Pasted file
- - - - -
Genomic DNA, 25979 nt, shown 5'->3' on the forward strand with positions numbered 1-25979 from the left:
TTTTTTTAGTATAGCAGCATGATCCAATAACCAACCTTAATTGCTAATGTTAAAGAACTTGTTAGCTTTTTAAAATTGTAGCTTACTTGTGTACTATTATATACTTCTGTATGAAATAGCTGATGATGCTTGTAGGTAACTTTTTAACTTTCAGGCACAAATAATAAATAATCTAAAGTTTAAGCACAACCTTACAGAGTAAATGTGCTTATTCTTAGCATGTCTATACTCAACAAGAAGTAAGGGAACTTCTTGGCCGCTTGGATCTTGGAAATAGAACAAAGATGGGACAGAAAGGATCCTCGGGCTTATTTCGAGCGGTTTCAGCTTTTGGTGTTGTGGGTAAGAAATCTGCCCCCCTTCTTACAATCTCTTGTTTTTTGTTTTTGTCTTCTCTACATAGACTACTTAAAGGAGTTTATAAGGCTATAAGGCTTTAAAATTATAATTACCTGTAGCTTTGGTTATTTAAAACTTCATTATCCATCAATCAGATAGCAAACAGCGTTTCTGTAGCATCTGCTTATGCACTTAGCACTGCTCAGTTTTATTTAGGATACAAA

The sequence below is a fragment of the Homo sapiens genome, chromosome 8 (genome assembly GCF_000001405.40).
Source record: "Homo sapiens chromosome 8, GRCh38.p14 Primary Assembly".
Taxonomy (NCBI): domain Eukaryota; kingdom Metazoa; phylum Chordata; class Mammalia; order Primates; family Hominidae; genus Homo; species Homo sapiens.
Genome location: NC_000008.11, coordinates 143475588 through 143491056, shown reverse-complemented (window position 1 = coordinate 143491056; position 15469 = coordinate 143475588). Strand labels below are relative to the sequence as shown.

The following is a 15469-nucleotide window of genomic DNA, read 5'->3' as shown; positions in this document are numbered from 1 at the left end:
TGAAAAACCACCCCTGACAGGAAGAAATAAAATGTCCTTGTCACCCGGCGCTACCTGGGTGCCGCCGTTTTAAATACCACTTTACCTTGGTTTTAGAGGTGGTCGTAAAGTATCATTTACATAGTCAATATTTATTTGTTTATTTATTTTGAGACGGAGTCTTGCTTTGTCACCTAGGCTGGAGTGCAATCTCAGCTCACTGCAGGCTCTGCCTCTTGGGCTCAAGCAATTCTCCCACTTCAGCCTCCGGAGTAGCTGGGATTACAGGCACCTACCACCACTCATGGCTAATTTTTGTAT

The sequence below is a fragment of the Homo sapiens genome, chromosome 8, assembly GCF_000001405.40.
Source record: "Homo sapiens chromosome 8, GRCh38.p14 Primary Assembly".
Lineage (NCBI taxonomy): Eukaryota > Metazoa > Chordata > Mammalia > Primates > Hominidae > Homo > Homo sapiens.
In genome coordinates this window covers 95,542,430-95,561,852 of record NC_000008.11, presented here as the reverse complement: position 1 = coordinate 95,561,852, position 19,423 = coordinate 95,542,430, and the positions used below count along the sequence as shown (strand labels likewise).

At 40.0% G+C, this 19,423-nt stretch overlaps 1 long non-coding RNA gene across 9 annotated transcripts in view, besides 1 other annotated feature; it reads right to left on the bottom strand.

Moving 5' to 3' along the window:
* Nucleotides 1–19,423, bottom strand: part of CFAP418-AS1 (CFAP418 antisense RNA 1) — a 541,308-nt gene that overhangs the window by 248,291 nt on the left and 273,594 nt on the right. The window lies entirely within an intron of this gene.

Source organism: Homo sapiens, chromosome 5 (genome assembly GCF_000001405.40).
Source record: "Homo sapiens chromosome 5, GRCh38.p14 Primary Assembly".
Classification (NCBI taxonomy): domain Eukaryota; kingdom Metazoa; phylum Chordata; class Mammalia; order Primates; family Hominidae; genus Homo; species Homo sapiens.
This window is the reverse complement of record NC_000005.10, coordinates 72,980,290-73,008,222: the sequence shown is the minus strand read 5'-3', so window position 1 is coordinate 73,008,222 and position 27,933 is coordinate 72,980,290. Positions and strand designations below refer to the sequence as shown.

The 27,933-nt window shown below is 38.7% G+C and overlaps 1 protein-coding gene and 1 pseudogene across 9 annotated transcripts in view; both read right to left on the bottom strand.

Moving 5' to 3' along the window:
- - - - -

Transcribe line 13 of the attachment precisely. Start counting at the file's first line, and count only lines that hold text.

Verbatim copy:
At 40.0% G+C, this 19,423-nt stretch overlaps 1 long non-coding RNA gene across 9 annotated transcripts in view, besides 1 other annotated feature; it reads right to left on the bottom strand.